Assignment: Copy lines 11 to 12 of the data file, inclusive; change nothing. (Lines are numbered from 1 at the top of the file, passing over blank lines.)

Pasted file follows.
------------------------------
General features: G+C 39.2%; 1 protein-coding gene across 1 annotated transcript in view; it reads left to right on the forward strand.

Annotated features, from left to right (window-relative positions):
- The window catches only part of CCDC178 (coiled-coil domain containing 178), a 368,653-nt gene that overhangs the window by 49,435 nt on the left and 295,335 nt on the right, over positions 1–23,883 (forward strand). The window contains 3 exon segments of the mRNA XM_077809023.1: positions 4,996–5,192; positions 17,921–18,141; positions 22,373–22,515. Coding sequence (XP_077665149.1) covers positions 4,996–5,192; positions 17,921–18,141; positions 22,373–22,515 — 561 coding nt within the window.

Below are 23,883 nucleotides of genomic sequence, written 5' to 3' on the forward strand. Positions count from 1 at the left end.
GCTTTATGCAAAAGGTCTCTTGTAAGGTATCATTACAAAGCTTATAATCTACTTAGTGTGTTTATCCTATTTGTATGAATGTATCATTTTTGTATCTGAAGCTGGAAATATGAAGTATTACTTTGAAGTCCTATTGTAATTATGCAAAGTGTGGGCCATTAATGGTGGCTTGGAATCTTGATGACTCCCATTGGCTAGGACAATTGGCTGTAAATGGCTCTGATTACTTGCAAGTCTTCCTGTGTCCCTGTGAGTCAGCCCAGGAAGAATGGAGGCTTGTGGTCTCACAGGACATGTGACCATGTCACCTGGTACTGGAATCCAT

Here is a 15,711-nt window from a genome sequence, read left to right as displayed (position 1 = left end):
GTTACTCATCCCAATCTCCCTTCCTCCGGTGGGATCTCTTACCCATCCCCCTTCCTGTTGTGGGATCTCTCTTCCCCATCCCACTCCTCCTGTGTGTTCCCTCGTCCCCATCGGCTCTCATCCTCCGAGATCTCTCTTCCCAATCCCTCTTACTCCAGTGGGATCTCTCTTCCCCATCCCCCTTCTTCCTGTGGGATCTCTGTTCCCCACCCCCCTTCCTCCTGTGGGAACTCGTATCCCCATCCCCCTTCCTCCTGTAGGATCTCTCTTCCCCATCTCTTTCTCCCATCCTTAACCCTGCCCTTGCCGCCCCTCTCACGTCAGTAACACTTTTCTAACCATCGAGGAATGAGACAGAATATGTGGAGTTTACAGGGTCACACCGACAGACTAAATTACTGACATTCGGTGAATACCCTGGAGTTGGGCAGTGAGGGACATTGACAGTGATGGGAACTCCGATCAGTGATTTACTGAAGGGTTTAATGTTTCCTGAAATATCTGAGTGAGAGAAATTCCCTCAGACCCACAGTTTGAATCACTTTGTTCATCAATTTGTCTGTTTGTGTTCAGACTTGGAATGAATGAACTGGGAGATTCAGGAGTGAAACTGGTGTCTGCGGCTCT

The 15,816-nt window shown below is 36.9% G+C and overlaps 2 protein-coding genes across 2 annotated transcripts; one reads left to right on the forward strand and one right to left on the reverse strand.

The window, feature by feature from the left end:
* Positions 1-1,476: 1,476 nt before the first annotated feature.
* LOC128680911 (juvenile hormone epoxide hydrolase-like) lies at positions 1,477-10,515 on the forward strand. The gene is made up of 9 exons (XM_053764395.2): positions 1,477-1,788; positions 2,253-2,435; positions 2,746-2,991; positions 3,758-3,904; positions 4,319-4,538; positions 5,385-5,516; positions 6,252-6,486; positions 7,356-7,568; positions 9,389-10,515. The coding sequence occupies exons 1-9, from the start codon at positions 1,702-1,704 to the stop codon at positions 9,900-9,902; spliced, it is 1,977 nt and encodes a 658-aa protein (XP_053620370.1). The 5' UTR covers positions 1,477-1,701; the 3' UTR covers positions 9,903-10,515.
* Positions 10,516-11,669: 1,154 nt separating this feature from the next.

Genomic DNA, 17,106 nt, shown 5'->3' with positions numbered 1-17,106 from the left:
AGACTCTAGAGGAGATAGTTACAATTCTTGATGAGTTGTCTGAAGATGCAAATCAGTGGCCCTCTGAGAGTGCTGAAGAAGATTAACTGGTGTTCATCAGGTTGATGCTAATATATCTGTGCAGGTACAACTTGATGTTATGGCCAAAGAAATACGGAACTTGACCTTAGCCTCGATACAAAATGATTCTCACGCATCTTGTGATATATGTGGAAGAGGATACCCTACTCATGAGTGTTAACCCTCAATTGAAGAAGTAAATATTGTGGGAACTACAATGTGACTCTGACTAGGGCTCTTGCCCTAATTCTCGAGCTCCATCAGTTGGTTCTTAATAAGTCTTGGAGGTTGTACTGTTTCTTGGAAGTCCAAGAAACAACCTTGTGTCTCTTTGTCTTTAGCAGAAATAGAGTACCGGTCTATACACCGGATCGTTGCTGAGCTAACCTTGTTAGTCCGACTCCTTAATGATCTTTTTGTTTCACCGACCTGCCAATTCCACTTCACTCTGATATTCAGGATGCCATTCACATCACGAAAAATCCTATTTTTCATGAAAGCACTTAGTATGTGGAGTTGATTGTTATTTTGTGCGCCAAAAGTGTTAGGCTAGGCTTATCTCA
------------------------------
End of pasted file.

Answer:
* LOC128680911 (juvenile hormone epoxide hydrolase-like) lies at positions 1,477-10,515 on the forward strand. The gene is made up of 9 exons (XM_053764395.2): positions 1,477-1,788; positions 2,253-2,435; positions 2,746-2,991; positions 3,758-3,904; positions 4,319-4,538; positions 5,385-5,516; positions 6,252-6,486; positions 7,356-7,568; positions 9,389-10,515. The coding sequence occupies exons 1-9, from the start codon at positions 1,702-1,704 to the stop codon at positions 9,900-9,902; spliced, it is 1,977 nt and encodes a 658-aa protein (XP_053620370.1). The 5' UTR covers positions 1,477-1,701; the 3' UTR covers positions 9,903-10,515.
* Positions 10,516-11,669: 1,154 nt separating this feature from the next.